Exponential growth and selection in self-replicating materials from DNA origami rafts
Self-replication and evolution under selective pressure are inherent phenomena in life, and but few artificial systems exhibit these phenomena1, 2, 3, 4, 5, 6, 7, 8, 9, 10, 11, 12, 13, 14, 15, 16, 17. We have designed a system of DNA origami rafts that exponentially replicates a seed pattern, doubling the copies in each diurnal-like cycle of temperature and ultraviolet illumination, producing more than 7 million copies in 24 cycles. We demonstrate environmental selection in growing populations by incorporating pH-sensitive binding in two subpopulations. In one species, pH-sensitive triplex DNA bonds enable parent–daughter templating, while in the second species, triplex binding inhibits the formation of duplex DNA templating. At pH 5.3, the replication rate of species I is ~1.3–1.4 times faster than that of species II. At pH 7.8, the replication rates are reversed. When mixed together in the same vial, the progeny of species I replicate preferentially at pH 7.8; similarly at pH 5.3, the progeny of species II take over the system. This addressable selectivity should be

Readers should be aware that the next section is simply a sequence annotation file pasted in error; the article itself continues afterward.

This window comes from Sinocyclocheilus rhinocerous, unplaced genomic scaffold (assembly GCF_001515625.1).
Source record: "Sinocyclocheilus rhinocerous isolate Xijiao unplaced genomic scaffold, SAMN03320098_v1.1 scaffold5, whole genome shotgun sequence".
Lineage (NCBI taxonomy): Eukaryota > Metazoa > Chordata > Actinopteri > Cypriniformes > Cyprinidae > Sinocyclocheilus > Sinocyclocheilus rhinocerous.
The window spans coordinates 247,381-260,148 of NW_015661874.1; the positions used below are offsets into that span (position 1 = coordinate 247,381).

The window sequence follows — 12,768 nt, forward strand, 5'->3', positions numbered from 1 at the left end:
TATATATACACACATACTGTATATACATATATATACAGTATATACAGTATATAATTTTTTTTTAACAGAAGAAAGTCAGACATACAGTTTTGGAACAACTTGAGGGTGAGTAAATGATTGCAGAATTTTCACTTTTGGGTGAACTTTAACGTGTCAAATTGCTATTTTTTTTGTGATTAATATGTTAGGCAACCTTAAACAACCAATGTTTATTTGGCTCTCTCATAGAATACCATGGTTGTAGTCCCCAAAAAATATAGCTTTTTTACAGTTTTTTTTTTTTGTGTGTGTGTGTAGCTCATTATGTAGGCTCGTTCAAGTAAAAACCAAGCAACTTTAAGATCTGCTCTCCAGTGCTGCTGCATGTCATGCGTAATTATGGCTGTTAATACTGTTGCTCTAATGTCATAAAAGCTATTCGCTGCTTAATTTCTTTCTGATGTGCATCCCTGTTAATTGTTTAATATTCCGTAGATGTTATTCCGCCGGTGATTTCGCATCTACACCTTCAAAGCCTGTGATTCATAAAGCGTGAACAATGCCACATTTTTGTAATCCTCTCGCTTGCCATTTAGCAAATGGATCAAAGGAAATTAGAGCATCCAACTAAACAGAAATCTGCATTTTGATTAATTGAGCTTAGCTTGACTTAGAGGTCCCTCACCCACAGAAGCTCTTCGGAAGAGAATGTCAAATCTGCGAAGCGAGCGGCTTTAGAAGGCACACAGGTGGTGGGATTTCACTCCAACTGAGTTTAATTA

Publisher URL: http://dx.doi.org/10.1038/nmat4986
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